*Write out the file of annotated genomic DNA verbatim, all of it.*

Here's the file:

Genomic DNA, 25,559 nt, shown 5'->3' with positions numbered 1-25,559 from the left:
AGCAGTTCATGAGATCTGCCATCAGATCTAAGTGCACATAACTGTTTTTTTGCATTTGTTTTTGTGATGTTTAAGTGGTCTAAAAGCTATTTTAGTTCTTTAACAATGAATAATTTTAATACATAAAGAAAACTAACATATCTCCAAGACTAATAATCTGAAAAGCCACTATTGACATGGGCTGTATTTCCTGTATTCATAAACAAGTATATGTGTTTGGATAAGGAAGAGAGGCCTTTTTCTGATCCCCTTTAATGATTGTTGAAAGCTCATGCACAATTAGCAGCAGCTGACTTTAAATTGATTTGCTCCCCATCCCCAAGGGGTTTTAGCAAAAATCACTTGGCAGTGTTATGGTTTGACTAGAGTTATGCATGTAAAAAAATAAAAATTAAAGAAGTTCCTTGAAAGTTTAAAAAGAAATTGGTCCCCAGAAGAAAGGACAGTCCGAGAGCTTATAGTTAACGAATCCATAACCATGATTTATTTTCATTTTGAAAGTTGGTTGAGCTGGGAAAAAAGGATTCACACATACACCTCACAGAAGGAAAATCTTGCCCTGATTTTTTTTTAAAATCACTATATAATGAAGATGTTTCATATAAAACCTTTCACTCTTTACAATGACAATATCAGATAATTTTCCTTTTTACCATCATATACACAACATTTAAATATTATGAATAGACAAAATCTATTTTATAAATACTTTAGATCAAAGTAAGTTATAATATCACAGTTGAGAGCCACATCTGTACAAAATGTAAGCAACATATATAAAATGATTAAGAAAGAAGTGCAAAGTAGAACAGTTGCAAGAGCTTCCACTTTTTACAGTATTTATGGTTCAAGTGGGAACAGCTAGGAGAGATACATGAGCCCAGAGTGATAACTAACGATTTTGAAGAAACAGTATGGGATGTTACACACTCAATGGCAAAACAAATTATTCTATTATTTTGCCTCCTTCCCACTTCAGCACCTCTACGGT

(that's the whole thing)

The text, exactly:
Genomic DNA, 25,559 nt, shown 5'->3' with positions numbered 1-25,559 from the left:
AGCAGTTCATGAGATCTGCCATCAGATCTAAGTGCACATAACTGTTTTTTTGCATTTGTTTTTGTGATGTTTAAGTGGTCTAAAAGCTATTTTAGTTCTTTAACAATGAATAATTTTAATACATAAAGAAAACTAACATATCTCCAAGACTAATAATCTGAAAAGCCACTATTGACATGGGCTGTATTTCCTGTATTCATAAACAAGTATATGTGTTTGGATAAGGAAGAGAGGCCTTTTTCTGATCCCCTTTAATGATTGTTGAAAGCTCATGCACAATTAGCAGCAGCTGACTTTAAATTGATTTGCTCCCCATCCCCAAGGGGTTTTAGCAAAAATCACTTGGCAGTGTTATGGTTTGACTAGAGTTATGCATGTAAAAAAATAAAAATTAAAGAAGTTCCTTGAAAGTTTAAAAAGAAATTGGTCCCCAGAAGAAAGGACAGTCCGAGAGCTTATAGTTAACGAATCCATAACCATGATTTATTTTCATTTTGAAAGTTGGTTGAGCTGGGAAAAAAGGATTCACACATACACCTCACAGAAGGAAAATCTTGCCCTGATTTTTTTTTAAAATCACTATATAATGAAGATGTTTCATATAAAACCTTTCACTCTTTACAATGACAATATCAGATAATTTTCCTTTTTACCATCATATACACAACATTTAAATATTATGAATAGACAAAATCTATTTTATAAATACTTTAGATCAAAGTAAGTTATAATATCACAGTTGAGAGCCACATCTGTACAAAATGTAAGCAACATATATAAAATGATTAAGAAAGAAGTGCAAAGTAGAACAGTTGCAAGAGCTTCCACTTTTTACAGTATTTATGGTTCAAGTGGGAACAGCTAGGAGAGATACATGAGCCCAGAGTGATAACTAACGATTTTGAAGAAACAGTATGGGATGTTACACACTCAATGGCAAAACAAATTATTCTATTATTTTGCCTCCTTCCCACTTCAGCACCTCTACGGT